Under the ECCTA, the registered office also has more of a compliance role. If a company defaults filing certain documents with Companies House, Companies House can send notices to the registered office. The registered office will then be responsible for conveying this to the company directors and ensuring that documents are filed on time. All this means that service providers must have more robust mechanisms in place in order to offer registered office services than they would as a registered agent in the US.


What to Consider When Appointing

One similarity between the two roles is that in the US, you would need a registered agent in the state the company is being incorporated in, i.e. a Delaware registered agent for a Delaware company. In the UK, your registered office must be in the region the company is being formed in (England and Wales or Scotland or Northern Ireland, respectively).

If you are hiring a registered agent, there are many providers in the US who offer these services. However, as a client, you need to be sure that your registered agent has robust, up-to-date systems and workflows in place. They need to have a record of all the services of process/ statutory communication received at the registered agent’s address. They also need to have systems in place for forwarding these important communications in a timely manner to the client. Your business cannot afford to miss an important notification from the government, the IRS or the Secretary of State, so the third-party must be able to identify the service of process, match it with the right company and then relay it to the company contacts on file.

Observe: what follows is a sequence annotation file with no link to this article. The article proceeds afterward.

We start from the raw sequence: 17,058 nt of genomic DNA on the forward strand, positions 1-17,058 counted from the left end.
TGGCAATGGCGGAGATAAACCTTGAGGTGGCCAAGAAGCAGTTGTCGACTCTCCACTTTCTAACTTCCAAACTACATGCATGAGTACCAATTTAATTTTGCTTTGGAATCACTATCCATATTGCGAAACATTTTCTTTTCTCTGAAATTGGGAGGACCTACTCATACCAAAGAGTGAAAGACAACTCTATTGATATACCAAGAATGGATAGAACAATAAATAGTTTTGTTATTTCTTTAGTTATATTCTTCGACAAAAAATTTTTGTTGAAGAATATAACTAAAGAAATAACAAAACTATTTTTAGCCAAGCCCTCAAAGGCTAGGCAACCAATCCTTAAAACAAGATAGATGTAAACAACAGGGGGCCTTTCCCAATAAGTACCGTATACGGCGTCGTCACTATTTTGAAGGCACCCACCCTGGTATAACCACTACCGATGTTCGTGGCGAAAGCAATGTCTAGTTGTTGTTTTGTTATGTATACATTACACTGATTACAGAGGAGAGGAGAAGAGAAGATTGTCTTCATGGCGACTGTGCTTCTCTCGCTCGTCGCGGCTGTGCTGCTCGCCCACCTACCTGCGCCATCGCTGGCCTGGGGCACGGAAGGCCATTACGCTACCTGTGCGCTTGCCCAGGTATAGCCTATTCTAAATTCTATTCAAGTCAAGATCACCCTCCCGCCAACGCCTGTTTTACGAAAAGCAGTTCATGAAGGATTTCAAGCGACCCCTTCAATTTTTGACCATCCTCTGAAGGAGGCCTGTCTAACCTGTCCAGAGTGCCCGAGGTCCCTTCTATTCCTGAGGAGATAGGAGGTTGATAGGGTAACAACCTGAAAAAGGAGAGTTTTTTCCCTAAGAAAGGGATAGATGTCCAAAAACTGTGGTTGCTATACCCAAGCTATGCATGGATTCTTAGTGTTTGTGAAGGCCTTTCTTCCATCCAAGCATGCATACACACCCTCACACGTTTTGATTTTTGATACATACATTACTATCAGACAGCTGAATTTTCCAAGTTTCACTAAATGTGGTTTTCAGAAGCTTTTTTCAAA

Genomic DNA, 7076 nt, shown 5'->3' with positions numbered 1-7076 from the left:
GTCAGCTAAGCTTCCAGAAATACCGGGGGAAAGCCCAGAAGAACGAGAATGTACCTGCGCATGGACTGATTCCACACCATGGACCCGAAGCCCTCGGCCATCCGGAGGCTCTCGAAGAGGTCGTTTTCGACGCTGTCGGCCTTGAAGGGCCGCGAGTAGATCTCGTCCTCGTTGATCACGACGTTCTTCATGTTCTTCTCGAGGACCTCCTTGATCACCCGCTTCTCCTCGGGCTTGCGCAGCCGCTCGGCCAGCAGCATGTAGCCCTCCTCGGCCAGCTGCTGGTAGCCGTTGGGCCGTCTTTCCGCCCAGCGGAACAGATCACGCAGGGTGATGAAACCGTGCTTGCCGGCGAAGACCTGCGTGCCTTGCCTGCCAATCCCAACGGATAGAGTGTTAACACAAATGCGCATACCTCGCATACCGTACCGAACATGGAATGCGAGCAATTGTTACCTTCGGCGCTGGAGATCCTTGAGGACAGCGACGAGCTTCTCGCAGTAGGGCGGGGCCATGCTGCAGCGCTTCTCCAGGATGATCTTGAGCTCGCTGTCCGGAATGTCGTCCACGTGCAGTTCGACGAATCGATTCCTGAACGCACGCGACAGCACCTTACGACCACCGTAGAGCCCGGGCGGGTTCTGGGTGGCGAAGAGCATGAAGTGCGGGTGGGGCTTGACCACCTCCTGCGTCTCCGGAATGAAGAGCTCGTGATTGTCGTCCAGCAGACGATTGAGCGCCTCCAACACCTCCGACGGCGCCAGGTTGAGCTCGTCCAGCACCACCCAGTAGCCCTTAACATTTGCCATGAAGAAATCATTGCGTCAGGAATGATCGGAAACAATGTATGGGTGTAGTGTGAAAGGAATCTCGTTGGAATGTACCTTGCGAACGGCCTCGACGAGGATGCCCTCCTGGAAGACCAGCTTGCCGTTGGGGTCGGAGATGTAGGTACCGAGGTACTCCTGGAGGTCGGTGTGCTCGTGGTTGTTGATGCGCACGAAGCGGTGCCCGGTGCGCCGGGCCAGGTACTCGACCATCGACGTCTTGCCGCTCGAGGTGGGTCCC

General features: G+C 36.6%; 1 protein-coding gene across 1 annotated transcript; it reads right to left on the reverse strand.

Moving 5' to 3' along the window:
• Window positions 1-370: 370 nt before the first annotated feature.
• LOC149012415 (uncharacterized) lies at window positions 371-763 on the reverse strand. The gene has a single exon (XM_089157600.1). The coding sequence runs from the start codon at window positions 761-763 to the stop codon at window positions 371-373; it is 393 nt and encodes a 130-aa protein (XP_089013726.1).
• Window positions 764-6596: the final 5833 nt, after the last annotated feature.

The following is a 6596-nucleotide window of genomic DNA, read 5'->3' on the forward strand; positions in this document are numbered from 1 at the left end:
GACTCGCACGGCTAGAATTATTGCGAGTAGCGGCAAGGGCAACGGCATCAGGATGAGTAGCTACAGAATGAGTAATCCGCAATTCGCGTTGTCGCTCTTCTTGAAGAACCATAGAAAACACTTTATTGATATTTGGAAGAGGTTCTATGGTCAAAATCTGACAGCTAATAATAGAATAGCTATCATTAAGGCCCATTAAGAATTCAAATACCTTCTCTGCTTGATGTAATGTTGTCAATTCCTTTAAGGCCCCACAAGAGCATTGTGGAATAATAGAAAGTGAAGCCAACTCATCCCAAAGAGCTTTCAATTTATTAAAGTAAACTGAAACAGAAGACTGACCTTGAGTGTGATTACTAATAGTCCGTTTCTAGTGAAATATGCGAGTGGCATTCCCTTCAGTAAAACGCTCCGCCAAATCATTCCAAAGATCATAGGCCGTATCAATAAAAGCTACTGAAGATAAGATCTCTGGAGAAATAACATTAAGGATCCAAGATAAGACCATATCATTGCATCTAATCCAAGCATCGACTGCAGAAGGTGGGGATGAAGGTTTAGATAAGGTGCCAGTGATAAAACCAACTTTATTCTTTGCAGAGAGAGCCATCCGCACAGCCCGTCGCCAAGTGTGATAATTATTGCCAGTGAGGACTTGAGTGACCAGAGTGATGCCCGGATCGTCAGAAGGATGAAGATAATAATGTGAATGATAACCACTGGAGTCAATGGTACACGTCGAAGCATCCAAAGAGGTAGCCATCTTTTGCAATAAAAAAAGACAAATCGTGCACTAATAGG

When it comes to a registered office in the UK, it's not enough just to have a doorman receiving the post. A client has to be sure that the registered office is actually a physical office, capable of important company records. It must also have staff who understand the responsibility under the law for a registered office and who is capable of tracking all the deadlines applicable to your company. If the notices from the Companies House are continuously ignored, the company could be struck off from the registry. They run the risk of losing their company if the registered office address is not fully functional and does not have competent staff to support them with the various compliance requirements.

Why It's Important to Choose the Right Registered Agent or Office

Both the registered agent and the registered office roles are required from the time of incorporation to the end of the life of the company when it is finally dissolved. You can, of course, change your appointee, but you must have someone current at all times or be in default of the requirements. To change the registered office of a UK company, you must also get the approval of the board and shareholders. In the US, the registered agent can be changed by filing a change of agent form with the Secretary of State.

The main message here is that the registered agent and registered office are not strict equivalents of each other. One is a notification-only service and the other is a functional office. You should also expect to find this reflected in the different pricing for these services, since one is considerably more enhanced.



Topics: Registered Agent